Sometimes it’s just too far to drive, or your schedule simply won’t allow the extra time for a road trip. So, you take to the air to get to the hunt or the competition. Yes, you can fly with your firearms, they just have to be in your checked baggage and you have to ensure you’re meeting all the applicable requirements.
We can group these requirements into three general categories: TSA, airline, and destination requirements. The one top level requirement that applies to all three areas is that you have to comply with the laws concerning possession of firearms of where you are going. This means local, state, federal and international laws.
The Transportation Security Administration (TSA ) issues the overarching requirements from the government that airlines and individuals must meet. Meeting the TSA requirements usually, doesn’t present any real challenges.
The short version is that they require firearms to be declared at check in, unloaded, and transported in a locked hard sided container as a piece of checked baggage. The passenger retains the key or combination for the firearms case.
Both TSA and the airlines specify that the locked case must be of sufficient strength and design to ensure the firearm’s security and prevent access once locked. Some cases provided with your firearm when you purchase it, may not be sufficient to meet these requirements. Don’t risk it; buy a durable travel gun case to protect your investment while it’s being transported!
Speaking of cases, the big, black, super-duper, army weapon system Pelican case may seem like the best approach for protecting your gun during your travels, and it will surely do a fine job of that, but it also presents some concerns. There are other companies like Flambeau Outdoors, Plano and Americase that offer affordable and durable options. Weight is one of many considerations when selecting the ideal case to transport your firearm. If you’ll be hauling long guns or multiple firearms in a case, consider selecting a case with wheels. As checked baggage, your gun case will be evaluated by the airlines to see if it is oversized or overweight and additional charges may be incurred. Also when you get to your destination, unless you are renting a pickup truck, the larger the case the more difficult it is to manage with your other luggage and fit in rental vehicles.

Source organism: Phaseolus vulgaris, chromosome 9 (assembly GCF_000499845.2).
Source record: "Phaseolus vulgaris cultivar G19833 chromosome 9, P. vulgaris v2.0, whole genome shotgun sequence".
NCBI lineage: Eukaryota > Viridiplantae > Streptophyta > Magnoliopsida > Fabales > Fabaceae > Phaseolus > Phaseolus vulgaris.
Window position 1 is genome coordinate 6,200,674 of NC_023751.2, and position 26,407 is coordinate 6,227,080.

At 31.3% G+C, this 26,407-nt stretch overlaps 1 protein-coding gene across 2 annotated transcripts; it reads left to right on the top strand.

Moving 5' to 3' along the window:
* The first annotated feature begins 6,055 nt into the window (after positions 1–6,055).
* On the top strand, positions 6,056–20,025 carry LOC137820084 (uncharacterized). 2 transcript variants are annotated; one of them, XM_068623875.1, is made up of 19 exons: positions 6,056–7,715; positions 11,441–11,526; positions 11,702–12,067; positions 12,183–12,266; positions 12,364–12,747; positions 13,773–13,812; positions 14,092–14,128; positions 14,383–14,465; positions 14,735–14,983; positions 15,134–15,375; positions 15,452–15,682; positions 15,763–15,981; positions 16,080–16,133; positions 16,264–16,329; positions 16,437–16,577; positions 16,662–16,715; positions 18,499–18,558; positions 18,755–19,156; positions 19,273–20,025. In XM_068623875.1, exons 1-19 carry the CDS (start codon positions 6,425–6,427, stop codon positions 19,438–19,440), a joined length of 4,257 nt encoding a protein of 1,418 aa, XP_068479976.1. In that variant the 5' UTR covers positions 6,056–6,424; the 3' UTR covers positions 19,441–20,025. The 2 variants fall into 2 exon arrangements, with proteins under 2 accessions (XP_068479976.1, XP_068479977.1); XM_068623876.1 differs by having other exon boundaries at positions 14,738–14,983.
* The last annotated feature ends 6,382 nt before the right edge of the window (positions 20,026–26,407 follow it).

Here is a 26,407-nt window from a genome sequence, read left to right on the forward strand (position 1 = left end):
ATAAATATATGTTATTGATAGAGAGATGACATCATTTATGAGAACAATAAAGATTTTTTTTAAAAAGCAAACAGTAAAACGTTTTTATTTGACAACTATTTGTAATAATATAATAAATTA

Ammunition and all other firearms parts (magazines, clips, bolts, etc) also must be in checked baggage. The only firearm related item that TSA specifies you can have in carry-on baggage is your rifle scope. Ammunition must be packed in boxes or packaging specifically designed for ammunition and magazines must also be securely boxed. Ammunition and mags/ clips can be transported in the same hard sided case as your firearm, but keep an eye on your airline weight limits.
This is where the differences start to appear. All airlines must meet the TSA requirements, but there are additional requirements that vary by airline company policies. A smile and having all your paperwork in order will make it all come together at the ticket counter.
The first and most important tip is to ensure you are booking on the same carrier all the way through on a trip. So that when you check your bags/ gun it is booked all the way to your destination on a single carrier, you only jump through hoops once.
For international travel, it is frequent for airlines to require travelers to claim and re-check the firearms at stops if there is a carrier change. In addition to the added time and effort, the new carrier may also impose their charges on your baggage as well. For example, Finnair charges a 25 euro fee for weapons handling, each way. Some carriers specifically limit how many firearms you may have per case, though TSA and some (Alaska ) do not, be sure to check with your carrier.